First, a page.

The scheme was introduced to reduce salinity in the Hunter River. It ensures that Hunter River salinity targets are not exceeded due to saline discharges from facilities with environment protection licences. Participants may only discharge when the river is in 'high' or 'flood' flow and they must hold enough credits (in accordance with the scheme rules) to cover the amount of saline water they wish to discharge. If a participant wishes to discharge more than their credit holding permits, they must acquire credits from others who do not need to discharge into a particular discharge event.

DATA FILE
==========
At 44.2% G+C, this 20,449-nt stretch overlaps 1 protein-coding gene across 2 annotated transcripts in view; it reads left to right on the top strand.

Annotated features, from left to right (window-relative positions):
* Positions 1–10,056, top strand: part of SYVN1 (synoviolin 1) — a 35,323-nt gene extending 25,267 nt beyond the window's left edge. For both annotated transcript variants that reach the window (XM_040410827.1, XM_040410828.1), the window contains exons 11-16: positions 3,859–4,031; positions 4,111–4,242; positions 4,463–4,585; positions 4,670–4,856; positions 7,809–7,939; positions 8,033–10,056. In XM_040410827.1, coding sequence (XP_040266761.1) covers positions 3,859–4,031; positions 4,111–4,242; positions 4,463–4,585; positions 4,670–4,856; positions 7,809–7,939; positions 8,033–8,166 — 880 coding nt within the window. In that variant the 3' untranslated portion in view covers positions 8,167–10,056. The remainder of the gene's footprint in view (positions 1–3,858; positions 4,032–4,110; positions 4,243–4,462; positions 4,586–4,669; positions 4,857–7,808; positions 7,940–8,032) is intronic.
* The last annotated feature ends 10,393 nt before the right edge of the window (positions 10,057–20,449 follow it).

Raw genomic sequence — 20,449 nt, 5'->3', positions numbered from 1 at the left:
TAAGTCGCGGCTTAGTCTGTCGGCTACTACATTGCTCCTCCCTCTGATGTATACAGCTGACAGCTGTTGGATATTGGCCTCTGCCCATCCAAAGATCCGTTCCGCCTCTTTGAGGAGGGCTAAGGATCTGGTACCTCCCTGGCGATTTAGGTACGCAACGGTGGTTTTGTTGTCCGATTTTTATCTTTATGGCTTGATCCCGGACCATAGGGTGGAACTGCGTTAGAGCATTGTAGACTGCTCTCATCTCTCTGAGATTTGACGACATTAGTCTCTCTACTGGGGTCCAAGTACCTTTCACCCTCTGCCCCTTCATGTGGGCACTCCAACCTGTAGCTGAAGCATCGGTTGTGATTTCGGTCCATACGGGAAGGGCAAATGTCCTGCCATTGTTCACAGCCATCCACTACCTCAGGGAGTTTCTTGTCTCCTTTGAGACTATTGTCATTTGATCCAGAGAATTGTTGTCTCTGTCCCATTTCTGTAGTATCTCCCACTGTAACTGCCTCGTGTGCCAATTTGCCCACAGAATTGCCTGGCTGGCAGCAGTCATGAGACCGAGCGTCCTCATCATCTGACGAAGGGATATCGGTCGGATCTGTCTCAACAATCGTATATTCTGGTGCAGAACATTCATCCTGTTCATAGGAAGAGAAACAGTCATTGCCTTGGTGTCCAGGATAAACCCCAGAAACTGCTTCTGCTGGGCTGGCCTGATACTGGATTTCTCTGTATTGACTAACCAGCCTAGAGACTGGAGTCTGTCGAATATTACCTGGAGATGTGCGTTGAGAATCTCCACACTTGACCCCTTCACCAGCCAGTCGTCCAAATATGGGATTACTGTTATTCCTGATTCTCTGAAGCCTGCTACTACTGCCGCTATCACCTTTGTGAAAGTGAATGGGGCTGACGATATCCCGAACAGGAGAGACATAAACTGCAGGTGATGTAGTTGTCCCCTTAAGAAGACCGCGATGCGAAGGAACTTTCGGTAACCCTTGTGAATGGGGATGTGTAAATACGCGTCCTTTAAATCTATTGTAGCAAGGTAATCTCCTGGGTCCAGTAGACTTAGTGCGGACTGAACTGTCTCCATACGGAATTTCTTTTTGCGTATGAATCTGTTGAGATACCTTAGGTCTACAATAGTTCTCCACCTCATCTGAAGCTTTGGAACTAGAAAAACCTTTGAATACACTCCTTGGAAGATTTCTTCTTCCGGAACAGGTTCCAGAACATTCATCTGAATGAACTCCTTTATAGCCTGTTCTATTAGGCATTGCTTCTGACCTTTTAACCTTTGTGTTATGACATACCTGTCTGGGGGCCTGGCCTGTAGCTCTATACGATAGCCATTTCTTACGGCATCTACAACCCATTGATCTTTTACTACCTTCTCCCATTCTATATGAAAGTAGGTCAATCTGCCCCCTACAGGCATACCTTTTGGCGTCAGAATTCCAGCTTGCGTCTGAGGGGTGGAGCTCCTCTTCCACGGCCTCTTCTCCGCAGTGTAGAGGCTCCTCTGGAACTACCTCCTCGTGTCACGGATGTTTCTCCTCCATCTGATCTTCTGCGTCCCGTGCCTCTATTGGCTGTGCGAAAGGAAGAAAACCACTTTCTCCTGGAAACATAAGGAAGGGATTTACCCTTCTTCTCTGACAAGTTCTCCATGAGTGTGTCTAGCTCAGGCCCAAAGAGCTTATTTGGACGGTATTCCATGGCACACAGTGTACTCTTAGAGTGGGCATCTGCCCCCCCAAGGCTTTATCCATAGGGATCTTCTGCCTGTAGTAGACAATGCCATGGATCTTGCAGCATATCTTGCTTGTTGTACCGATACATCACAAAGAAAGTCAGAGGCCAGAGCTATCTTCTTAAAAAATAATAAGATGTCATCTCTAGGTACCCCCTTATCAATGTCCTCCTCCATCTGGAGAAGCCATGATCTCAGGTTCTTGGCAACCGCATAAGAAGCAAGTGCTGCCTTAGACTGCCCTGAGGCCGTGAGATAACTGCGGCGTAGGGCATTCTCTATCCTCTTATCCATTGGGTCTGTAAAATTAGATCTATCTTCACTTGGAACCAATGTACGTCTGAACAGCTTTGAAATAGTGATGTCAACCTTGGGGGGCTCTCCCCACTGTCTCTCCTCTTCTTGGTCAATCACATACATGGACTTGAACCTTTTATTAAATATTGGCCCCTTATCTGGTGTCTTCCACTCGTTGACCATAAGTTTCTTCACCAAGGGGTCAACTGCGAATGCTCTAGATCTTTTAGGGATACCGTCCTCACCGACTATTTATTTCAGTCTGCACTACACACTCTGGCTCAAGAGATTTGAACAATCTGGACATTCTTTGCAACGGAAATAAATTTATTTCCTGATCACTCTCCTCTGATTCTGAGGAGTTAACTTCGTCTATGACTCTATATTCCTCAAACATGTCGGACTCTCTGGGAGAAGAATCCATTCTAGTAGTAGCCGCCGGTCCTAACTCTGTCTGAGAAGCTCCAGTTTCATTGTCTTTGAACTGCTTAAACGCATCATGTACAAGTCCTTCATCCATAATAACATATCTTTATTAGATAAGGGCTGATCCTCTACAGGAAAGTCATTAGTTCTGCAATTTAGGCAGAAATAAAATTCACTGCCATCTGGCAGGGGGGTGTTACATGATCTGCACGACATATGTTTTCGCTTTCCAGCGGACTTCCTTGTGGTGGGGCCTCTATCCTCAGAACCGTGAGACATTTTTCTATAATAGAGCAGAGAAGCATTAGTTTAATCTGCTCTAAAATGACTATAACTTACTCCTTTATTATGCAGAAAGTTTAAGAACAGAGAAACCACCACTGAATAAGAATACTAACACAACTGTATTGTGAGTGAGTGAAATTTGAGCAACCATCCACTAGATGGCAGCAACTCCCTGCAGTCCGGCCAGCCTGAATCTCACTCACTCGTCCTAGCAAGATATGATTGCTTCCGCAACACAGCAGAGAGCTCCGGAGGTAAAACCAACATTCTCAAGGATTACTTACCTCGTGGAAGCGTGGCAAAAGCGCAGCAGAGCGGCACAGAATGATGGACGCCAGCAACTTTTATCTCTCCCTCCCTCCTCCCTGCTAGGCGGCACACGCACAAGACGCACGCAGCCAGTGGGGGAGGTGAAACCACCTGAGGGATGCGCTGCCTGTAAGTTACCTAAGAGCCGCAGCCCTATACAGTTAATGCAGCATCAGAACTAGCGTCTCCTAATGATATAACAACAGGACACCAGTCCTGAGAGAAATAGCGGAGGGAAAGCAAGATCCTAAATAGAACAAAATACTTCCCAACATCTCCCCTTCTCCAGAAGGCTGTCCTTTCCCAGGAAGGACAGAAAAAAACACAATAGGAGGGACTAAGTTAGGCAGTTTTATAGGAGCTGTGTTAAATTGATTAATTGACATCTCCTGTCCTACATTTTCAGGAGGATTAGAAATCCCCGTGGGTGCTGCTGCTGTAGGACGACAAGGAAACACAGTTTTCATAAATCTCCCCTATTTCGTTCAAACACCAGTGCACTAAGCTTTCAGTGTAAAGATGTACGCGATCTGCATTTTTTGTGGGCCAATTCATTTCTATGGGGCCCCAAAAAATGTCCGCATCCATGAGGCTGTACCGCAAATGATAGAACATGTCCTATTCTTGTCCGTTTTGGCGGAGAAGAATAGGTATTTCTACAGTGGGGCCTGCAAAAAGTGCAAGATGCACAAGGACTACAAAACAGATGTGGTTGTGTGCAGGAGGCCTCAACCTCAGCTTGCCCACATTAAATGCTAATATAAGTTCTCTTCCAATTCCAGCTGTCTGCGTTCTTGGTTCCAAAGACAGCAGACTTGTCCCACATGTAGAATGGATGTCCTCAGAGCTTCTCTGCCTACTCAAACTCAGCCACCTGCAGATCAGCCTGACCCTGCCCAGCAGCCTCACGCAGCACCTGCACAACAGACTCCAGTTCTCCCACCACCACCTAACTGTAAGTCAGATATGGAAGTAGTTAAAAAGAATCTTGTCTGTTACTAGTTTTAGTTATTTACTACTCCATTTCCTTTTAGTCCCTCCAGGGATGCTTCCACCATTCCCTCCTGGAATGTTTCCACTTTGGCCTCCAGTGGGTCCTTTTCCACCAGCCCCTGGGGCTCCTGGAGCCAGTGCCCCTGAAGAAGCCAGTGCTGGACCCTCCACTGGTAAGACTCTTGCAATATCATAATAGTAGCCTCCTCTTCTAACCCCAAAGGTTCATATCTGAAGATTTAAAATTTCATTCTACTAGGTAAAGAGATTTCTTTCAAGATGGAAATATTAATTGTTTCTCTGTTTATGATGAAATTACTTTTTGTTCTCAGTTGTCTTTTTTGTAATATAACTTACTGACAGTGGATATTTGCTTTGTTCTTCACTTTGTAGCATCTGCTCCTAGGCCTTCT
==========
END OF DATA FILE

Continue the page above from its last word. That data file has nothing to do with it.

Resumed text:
The scheme was made permanent on 1 December 2002, via the Protection of the Environment Operations (Hunter River Salinity Trading Scheme) Regulation 2002. Under this Regulation, the NSW Government must auction 200 new salinity credits every two years to replace those that are about to expire. Auctions ensure that new participants are given access to credits and provide an ongoing incentive for industry to invest in strategies that reduce their need to discharge saline water. Auction proceeds are used to help pay for the operating costs of the scheme, particularly environmental and compliance monitoring costs.
The following documents provide general information on the credit auction and explain auction outcomes and the auction process and rules.